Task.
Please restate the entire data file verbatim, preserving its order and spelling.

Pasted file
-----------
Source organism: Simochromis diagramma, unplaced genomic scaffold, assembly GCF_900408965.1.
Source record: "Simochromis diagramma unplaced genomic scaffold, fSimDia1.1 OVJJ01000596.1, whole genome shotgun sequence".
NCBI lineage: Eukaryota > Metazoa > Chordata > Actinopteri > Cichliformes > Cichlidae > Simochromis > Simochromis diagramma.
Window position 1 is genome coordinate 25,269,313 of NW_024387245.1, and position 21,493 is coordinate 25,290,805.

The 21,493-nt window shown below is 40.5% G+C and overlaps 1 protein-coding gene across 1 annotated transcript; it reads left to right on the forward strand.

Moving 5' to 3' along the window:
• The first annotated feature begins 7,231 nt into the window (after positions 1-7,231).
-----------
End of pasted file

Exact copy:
Source organism: Simochromis diagramma, unplaced genomic scaffold, assembly GCF_900408965.1.
Source record: "Simochromis diagramma unplaced genomic scaffold, fSimDia1.1 OVJJ01000596.1, whole genome shotgun sequence".
NCBI lineage: Eukaryota > Metazoa > Chordata > Actinopteri > Cichliformes > Cichlidae > Simochromis > Simochromis diagramma.
Window position 1 is genome coordinate 25,269,313 of NW_024387245.1, and position 21,493 is coordinate 25,290,805.

The 21,493-nt window shown below is 40.5% G+C and overlaps 1 protein-coding gene across 1 annotated transcript; it reads left to right on the forward strand.

Moving 5' to 3' along the window:
• The first annotated feature begins 7,231 nt into the window (after positions 1-7,231).